I’m your typical white kid.  I grew up in two affluent, white-bred suburbs named Fox Chapel and Westfield, each nestled 30 minutes outside the cities of Pittsburgh and New York, respectively.  My dad is a managing director for a wealth management firm and my mom stays at home to take care of their three daughters and one son.  I love to go to the beach.  I love to play golf.  I spend a lot of time on Snapchat.  These are all purported embodiments of whiteness and white culture.  As soon as I turned 17, I passed my driver’s test and off I sped to school in a shiny new car, cramming in all of my friends, whom all happened to be white.  This wasn’t by design.  I had no intention of solely having white friends up through high school.  I was living in Westfield, a beautiful and lively town that also had a population make-up of 88% Caucasian.  Long story short, my childhood could be used as an anecdote to delineate the beneficiaries and benefits of white privilege.  While I don’t take too much pride in this, I am forthcoming about working in basketball and how it is helped develop a sense of consciousness and adaptability.

As we have been reading, the Anglo-Saxon population that arrived in the Americas adapted.  However, they did not adapt the right way.  Fearing their own genocidal tendencies when dealing with creating a labor force by putting American Indians to work, they turned to the white and black populations to provide the labor.  As we all know, this led to the institution of slavery, and needless to say, the Anglo-Saxon model was not a suitable one to replicate in the future.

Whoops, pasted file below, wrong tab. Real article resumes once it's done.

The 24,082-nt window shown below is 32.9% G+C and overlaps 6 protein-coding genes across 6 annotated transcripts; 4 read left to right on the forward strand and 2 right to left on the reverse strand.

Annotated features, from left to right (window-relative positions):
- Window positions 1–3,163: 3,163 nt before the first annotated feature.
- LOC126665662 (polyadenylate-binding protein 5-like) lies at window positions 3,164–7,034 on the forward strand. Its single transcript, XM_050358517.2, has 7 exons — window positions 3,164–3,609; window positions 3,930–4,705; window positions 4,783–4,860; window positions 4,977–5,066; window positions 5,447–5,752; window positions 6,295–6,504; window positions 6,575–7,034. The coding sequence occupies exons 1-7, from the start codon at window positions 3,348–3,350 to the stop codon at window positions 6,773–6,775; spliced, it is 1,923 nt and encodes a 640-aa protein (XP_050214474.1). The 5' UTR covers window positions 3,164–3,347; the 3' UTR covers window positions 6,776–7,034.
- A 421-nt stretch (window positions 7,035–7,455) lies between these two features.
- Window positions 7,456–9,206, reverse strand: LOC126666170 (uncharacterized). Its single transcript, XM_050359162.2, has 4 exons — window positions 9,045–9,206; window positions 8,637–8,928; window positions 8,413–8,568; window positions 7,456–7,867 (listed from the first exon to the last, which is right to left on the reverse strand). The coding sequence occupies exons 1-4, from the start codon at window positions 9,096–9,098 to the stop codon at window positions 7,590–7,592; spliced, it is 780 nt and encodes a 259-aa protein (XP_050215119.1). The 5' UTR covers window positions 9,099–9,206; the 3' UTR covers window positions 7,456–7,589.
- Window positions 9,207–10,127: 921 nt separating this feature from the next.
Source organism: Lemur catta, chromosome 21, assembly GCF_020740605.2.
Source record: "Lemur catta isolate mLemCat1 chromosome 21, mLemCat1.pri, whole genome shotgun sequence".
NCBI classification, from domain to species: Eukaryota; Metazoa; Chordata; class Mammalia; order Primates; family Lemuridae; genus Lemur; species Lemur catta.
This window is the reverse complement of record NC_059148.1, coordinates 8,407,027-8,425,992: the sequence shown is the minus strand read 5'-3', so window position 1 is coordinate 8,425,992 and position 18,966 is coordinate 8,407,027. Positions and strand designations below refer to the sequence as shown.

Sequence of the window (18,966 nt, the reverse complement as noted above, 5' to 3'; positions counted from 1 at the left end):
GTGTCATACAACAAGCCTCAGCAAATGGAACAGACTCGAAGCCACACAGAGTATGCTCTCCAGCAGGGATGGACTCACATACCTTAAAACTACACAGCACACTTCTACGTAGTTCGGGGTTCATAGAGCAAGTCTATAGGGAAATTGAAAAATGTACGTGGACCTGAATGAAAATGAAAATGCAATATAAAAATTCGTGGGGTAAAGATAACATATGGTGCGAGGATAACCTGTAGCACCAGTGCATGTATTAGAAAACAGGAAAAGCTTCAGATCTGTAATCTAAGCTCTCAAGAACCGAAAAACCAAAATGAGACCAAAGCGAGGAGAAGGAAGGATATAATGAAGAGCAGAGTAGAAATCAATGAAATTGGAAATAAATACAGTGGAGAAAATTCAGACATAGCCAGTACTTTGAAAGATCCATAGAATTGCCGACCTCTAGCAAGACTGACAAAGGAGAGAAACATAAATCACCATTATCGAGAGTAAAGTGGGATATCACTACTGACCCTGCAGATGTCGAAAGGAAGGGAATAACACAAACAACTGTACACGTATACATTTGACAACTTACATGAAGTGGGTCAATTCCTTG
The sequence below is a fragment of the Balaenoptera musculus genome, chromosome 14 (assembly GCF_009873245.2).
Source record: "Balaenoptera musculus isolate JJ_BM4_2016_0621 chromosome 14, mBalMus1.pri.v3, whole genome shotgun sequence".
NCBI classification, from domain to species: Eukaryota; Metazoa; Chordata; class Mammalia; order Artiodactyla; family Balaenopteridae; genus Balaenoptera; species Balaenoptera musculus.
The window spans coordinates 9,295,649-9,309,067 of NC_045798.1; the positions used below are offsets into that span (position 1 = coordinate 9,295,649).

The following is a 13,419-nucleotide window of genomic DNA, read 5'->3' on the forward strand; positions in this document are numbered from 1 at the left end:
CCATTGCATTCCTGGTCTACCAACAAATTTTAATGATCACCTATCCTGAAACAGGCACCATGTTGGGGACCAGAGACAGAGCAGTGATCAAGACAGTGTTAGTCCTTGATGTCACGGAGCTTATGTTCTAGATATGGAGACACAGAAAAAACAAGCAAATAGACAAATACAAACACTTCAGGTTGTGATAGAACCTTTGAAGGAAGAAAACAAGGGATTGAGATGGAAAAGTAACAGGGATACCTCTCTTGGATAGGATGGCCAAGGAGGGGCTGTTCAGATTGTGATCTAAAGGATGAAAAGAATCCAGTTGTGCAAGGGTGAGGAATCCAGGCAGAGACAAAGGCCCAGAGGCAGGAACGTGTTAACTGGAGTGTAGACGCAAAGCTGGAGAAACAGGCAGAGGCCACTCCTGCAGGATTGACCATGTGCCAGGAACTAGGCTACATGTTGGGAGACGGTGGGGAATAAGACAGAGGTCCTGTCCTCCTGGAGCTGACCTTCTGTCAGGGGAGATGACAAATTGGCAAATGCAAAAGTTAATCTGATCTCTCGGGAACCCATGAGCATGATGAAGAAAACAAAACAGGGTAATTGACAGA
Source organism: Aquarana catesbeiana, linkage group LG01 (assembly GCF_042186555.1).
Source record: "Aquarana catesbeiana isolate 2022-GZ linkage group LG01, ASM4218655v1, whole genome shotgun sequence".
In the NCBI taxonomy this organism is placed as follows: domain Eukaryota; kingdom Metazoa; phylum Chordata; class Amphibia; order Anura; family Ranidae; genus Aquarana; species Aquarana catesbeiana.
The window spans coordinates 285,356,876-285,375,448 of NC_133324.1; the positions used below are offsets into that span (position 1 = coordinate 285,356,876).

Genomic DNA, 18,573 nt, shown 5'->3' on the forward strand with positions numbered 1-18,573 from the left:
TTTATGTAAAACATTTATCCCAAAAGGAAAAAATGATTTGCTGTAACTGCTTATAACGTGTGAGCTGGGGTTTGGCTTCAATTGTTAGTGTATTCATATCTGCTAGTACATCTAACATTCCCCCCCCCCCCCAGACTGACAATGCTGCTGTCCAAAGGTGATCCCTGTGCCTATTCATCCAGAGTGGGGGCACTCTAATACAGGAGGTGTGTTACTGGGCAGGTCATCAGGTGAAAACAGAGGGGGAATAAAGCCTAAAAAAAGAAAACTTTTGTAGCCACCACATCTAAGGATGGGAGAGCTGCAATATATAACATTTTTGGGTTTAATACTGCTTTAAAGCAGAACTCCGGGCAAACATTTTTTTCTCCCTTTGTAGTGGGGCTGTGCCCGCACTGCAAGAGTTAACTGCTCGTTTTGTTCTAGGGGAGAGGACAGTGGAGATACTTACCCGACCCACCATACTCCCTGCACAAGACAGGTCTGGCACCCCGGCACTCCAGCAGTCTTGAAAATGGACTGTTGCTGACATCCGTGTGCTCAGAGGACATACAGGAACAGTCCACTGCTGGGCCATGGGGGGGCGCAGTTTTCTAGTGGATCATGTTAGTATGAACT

As soon as my interest in basketball spiked, I found myself interacting with the African-American population to a much greater extent, which is not saying much to begin with.  Only 23.3 percent of the NBA is white as of 2015, so naturally, the population of college basketball players follows that trend.  By working in a college basketball program I expose myself to adults, young and old, from all walks of life.  I interact with guys from Chicago, Houston, Charlotte, and Baton Rouge, and I have developed the ability to shift gears and be aware of their backgrounds, which guides how I interact with them.  My experiences in basketball are limitless, and can be saved for a future blog post.  While many of my friends from Westfield and Fox Chapel live lives of white privilege, only some have sought the opportunity to broaden their horizons and become more socially conscious.  Too many times have I heard ignorant comments or witnessed discomfort when they interact with a person of another race.  My comfort level of interacting outside of white culture has been strengthened in recent years, and I hope that white communities make an effort to do the same.